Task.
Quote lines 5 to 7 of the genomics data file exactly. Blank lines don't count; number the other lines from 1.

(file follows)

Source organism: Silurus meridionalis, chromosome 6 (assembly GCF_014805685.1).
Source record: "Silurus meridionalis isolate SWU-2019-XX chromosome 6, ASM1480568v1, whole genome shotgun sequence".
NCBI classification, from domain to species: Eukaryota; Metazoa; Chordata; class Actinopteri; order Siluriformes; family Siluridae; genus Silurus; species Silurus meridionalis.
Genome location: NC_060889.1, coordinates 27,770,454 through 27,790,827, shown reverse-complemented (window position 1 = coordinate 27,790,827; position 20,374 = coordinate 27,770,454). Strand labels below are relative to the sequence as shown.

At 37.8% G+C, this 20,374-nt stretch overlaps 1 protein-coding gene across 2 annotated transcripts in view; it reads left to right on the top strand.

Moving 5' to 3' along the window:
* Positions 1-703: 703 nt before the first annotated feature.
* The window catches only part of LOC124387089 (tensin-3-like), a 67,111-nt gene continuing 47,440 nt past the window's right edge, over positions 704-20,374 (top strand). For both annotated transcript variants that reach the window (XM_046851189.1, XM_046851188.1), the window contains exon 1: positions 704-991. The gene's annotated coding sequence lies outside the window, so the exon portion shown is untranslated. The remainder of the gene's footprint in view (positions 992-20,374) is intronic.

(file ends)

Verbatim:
At 37.8% G+C, this 20,374-nt stretch overlaps 1 protein-coding gene across 2 annotated transcripts in view; it reads left to right on the top strand.

Moving 5' to 3' along the window:
* Positions 1-703: 703 nt before the first annotated feature.